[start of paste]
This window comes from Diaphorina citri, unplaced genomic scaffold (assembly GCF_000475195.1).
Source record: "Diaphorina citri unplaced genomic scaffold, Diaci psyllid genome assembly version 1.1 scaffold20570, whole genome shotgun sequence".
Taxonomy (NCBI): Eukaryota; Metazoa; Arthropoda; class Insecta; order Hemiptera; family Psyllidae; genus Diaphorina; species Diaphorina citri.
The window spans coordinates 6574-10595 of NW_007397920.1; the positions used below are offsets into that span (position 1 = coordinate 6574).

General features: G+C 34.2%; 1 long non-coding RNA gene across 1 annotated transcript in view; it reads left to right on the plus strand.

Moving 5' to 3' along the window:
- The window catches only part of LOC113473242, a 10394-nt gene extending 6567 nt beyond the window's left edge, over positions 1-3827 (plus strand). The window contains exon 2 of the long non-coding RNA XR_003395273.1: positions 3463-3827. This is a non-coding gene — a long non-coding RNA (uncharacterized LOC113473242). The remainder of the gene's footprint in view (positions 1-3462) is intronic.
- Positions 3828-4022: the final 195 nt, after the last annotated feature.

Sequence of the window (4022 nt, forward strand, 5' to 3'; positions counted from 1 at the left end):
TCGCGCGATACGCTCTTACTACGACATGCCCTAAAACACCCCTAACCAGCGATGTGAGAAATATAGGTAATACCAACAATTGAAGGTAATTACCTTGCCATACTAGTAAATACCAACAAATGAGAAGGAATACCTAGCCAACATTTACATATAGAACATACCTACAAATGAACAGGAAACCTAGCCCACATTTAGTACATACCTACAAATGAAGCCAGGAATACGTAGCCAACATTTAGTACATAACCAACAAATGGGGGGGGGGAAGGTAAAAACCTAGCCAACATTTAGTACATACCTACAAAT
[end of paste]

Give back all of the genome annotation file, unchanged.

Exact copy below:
This window comes from Diaphorina citri, unplaced genomic scaffold (assembly GCF_000475195.1).
Source record: "Diaphorina citri unplaced genomic scaffold, Diaci psyllid genome assembly version 1.1 scaffold20570, whole genome shotgun sequence".
Taxonomy (NCBI): Eukaryota; Metazoa; Arthropoda; class Insecta; order Hemiptera; family Psyllidae; genus Diaphorina; species Diaphorina citri.
The window spans coordinates 6574-10595 of NW_007397920.1; the positions used below are offsets into that span (position 1 = coordinate 6574).

General features: G+C 34.2%; 1 long non-coding RNA gene across 1 annotated transcript in view; it reads left to right on the plus strand.

Moving 5' to 3' along the window:
- The window catches only part of LOC113473242, a 10394-nt gene extending 6567 nt beyond the window's left edge, over positions 1-3827 (plus strand). The window contains exon 2 of the long non-coding RNA XR_003395273.1: positions 3463-3827. This is a non-coding gene — a long non-coding RNA (uncharacterized LOC113473242). The remainder of the gene's footprint in view (positions 1-3462) is intronic.
- Positions 3828-4022: the final 195 nt, after the last annotated feature.

Sequence of the window (4022 nt, forward strand, 5' to 3'; positions counted from 1 at the left end):
TCGCGCGATACGCTCTTACTACGACATGCCCTAAAACACCCCTAACCAGCGATGTGAGAAATATAGGTAATACCAACAATTGAAGGTAATTACCTTGCCATACTAGTAAATACCAACAAATGAGAAGGAATACCTAGCCAACATTTACATATAGAACATACCTACAAATGAACAGGAAACCTAGCCCACATTTAGTACATACCTACAAATGAAGCCAGGAATACGTAGCCAACATTTAGTACATAACCAACAAATGGGGGGGGGGAAGGTAAAAACCTAGCCAACATTTAGTACATACCTACAAAT